Spying and The Internet
A recent director of central intelligence was asked by one of his senior
intelligence analysts about establishing a group within the community to look at
managing all the new sources of information on the Internet. The director
immediately snorted back, "I only have money to pay for secrets."
With billions of pages of free information expanding every day on the Internet, access is limited by both security concerns and language barriers. With intelligence analysis in shambles, new Director of National Intelligence John Negroponte must position America's intelligence organizations for the 21st century. He and his chosen senior intelligence analyst must come to grips with the exploding challenge of so-called "open-source" information, harnessing this source to bolster a new system of effective and useful analysis for America's policymakers.
For Mr. Negroponte, the job will not be easy. In many ways, the intelligence community is a "first-generation" information business.Established mostly in the 1950s, the intelligence community's structure and information -sharing techniques reflect its age -- "stove piping" of information along organizational lines and compartmentation to the nth degree based sometimes on security, mostly on corporate turf protection.
Still, the ability of American intelligence to uncover valuable secrets against its Cold War adversaries was impressive. However, like first-generation corporate titans Timex and Kodak, time wore on and the systems that were so successful early began to be challengedandthen overwhelmed as all around them progressed.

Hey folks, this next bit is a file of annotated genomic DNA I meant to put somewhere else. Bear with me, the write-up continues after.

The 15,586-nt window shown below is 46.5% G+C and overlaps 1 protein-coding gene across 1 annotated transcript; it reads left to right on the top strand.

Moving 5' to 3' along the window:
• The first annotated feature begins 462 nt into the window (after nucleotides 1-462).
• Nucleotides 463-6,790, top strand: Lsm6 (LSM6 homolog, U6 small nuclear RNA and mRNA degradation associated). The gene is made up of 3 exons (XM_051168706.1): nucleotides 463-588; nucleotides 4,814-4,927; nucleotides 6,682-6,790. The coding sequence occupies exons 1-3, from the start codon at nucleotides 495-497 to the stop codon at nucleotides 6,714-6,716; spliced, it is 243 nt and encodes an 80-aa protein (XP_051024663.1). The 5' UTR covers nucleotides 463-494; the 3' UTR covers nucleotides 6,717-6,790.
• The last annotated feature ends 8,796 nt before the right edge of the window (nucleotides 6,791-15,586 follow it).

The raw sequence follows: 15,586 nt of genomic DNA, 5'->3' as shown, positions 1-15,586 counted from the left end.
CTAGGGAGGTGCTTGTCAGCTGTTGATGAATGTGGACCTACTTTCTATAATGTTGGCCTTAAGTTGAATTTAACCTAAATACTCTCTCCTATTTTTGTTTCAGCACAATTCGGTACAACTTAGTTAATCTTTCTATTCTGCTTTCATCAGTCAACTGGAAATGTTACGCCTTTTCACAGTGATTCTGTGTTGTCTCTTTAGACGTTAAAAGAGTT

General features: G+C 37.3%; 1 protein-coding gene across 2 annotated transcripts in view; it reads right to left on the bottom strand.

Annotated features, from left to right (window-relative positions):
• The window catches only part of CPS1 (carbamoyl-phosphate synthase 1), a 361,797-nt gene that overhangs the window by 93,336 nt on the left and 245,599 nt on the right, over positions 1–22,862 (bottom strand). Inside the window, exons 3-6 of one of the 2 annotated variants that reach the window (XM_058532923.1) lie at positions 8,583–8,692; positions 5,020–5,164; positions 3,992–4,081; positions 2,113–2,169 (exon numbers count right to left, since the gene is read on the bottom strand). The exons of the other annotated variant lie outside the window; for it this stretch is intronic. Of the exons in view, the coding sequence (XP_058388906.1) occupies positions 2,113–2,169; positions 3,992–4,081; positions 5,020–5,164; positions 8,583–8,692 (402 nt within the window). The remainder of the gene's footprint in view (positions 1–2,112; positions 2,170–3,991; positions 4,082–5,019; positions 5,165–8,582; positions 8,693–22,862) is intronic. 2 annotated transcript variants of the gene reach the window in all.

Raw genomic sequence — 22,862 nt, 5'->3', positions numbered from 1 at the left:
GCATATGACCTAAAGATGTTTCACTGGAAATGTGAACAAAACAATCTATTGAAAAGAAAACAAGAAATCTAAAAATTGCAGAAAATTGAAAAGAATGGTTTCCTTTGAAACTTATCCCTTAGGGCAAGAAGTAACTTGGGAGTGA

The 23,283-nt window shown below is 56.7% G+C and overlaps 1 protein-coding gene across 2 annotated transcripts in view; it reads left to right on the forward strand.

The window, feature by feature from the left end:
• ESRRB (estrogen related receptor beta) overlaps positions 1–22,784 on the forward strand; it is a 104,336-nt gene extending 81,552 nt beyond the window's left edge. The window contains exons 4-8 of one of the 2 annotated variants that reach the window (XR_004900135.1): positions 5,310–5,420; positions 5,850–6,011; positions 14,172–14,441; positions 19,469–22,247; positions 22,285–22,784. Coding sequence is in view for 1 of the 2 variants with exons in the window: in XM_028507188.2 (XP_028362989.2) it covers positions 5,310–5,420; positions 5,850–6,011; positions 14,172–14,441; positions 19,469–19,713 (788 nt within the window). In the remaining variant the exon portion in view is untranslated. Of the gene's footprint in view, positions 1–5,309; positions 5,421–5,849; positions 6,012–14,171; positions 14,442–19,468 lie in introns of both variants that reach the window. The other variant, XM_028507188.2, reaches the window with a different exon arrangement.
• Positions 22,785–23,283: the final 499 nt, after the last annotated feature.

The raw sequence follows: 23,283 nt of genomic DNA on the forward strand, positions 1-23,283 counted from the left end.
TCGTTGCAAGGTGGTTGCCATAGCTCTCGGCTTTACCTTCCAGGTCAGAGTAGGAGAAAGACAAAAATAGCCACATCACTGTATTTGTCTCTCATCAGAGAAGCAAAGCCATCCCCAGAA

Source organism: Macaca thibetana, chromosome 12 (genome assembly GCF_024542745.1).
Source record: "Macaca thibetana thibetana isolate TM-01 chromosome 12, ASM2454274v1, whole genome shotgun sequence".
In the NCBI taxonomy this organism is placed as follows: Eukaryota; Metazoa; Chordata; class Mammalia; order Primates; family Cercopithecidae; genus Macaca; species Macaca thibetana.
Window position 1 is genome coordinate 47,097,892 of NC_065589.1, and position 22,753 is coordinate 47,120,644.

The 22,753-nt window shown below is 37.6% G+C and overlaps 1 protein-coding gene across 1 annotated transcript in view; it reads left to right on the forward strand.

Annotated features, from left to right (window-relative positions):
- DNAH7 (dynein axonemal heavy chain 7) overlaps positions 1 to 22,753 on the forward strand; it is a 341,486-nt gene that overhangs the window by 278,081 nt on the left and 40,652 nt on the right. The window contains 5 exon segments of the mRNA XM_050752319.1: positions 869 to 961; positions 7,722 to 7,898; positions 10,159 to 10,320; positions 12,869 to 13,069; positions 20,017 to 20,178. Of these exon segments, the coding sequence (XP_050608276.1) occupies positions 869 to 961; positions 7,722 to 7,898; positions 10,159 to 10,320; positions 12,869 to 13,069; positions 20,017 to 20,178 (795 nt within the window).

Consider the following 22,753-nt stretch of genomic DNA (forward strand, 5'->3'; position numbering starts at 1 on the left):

By the late 1980s, it became quite clear that new and extensive information
and databases were available to many in the outside world. With the invention
and explosion of the Internet in the mid-1990s, "secrets" of the Cold
War era simply did not always have the same value they used to have. Today,
America now deals with enemies who gleefully post their intentions, strengths
and locations on the Web for all to see.
More often than not, the analyst today lives in the rarified air of the classified world -- of human spies and satellite imagery and signals. However, the analyst needs and must fit classified information into an open-source context for it to truly make sense. Moreover, his client the policymaker lives in the real world of so-called "open-source" information. Policymakers must and do develop their own "open-source" information systems through friends, colleagues, advocates and opponents, as well as the usual news sources.
The limits on analysts receiving open-source information are often bogged in arcane matters of security -- we don't want "them" to know what we are looking at -- and old technology that does not allow the analyst to access state of the art translation capabilities for news sources and databases world wide. What open intelligence he receives is often a result of his own haphazard research limited by security concerns and language capabilities. This simply is unacceptable in this day and age.
As the commission further recommended, technology can over come many of the security concerns and deal effectively with the dense amount of data in the open. A specific office could be set up to "acquire or develop when necessary information technologies" to deal with large amount of information -- the vast majority of which is not in English. A number of prominent private-sector technology companies have been dealing with this issue since the late 1990s. It is perhaps time the intelligence community used some of its recently acquired lucre to advance its analytical capabilities into the 21st century.
The analyst and his analysis are the "voice" of American
intelligence. But, it is a voice hobbled by outdated ideas and limited
information. As Mr. Negroponte moves to quickly make the changes that count,
dealing with open-source information is a quick fix that can greatly magnify the
power and reach of American intelligence. We cannot allow this information gap
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